La Brea Tar Pits open a window to ancient times
A window to ancient times lies dormant beneath the urban parts of Los Angeles, in the tar pits of La Brea, as these pits are home to a plethora of ancient fossils.
Archeologists have already discovered a number of ancient fossils, including those of saber-toothed cats, dire wolves, mastodons, and giant ground sloths, from the La Brea Tar Pits.
Scientists believe that there is still a plethora of ancient fossils buried in the pits. They also believe that the tar in the pits might have created a trap where one trapped animal likely attracted dozens of other carnivores.
Originally, scientists excavated the pits to find pieces of what the area once appeared like, but they ended up discovering fossils of ancient animals, and even bugs that once survived there. Scientists believe that all those animals might have fell prey to the pits' slush.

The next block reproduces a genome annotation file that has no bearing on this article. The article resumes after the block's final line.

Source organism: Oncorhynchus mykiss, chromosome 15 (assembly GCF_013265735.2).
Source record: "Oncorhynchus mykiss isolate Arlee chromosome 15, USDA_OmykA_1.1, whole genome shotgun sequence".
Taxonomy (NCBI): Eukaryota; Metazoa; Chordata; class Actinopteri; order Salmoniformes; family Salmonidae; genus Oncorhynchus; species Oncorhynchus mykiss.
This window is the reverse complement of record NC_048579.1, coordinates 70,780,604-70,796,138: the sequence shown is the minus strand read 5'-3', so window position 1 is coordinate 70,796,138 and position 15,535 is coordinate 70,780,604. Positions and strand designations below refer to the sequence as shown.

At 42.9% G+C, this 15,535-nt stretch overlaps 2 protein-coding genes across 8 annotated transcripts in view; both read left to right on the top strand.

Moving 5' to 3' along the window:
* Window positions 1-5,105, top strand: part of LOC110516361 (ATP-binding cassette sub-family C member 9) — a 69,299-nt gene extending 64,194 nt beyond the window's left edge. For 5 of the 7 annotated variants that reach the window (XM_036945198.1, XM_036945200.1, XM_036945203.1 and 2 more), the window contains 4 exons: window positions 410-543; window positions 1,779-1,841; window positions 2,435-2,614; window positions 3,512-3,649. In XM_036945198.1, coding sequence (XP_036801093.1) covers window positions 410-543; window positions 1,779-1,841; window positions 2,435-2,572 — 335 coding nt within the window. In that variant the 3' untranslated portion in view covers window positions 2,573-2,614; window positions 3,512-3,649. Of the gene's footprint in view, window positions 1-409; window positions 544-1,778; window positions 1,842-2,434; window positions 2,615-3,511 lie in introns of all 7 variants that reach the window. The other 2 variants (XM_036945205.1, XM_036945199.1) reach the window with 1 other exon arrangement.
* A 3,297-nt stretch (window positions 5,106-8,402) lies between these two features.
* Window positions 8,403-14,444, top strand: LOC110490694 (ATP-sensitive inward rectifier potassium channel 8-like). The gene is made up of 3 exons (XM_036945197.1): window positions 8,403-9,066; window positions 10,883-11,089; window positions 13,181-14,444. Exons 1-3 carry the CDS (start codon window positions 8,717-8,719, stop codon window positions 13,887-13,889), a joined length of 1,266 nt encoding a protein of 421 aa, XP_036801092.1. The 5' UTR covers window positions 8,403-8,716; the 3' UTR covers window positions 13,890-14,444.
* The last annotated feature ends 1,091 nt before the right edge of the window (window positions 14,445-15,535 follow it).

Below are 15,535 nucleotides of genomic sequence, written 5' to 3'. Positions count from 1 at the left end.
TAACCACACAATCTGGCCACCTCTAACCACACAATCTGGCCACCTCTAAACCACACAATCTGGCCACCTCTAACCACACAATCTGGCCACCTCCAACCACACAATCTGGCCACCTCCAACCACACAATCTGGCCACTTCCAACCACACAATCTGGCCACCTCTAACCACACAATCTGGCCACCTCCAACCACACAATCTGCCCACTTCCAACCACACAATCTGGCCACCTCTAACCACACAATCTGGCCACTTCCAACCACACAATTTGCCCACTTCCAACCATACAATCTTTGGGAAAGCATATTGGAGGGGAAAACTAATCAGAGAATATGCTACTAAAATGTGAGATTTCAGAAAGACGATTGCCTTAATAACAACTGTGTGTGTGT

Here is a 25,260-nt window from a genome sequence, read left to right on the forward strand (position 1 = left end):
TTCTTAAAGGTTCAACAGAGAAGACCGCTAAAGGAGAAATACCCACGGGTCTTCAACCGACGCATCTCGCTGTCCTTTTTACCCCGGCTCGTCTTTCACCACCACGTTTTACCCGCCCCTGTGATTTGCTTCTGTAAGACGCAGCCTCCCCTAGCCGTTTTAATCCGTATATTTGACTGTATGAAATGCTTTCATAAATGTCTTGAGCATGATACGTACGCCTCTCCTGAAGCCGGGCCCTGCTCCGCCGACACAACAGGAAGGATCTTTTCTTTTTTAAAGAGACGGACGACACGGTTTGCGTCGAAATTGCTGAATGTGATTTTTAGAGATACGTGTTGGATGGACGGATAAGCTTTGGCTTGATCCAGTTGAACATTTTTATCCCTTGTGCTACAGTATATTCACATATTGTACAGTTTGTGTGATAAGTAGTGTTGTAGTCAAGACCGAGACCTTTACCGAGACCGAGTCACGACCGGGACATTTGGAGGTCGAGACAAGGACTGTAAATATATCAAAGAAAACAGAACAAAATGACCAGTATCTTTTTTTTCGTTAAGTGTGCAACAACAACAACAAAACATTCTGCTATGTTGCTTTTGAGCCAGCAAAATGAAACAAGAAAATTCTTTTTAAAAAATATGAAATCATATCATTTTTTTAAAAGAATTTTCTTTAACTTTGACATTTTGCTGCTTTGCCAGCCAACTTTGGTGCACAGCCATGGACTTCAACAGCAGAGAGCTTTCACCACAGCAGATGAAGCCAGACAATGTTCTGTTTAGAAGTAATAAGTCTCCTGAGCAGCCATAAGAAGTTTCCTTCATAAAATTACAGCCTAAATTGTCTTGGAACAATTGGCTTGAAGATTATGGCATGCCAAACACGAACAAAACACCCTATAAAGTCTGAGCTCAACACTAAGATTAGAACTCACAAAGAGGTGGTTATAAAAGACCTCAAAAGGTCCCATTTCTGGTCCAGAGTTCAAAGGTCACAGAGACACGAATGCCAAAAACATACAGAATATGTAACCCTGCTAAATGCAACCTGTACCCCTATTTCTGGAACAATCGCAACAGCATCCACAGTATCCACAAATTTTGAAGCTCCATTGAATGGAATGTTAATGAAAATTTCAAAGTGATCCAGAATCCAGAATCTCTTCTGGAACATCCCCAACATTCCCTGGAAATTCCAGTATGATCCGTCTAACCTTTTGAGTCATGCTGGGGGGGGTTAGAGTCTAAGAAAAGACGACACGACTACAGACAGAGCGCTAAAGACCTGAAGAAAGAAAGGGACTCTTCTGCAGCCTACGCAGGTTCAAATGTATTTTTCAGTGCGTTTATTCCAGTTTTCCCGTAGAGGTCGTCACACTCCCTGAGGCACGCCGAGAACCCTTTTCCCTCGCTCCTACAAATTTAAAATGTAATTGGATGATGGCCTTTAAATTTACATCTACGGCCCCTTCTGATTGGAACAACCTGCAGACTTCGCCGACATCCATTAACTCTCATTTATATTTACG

Luis Chiappe, the Vice President of Research & Collections at the Natural History Museum, said, "The specimens found here paint the best picture of ancient climate. We like to call it the miracle of Miracle Mile."
John Harris, chief curator of the Page Museum, has confirmed that fossils of more than 650 species have so far been discovered from the pits.
The Natural History Museum, which is in charge of the La Brea Tar Pits, has recently reopened two previously close excavation sites to the public for viewing.
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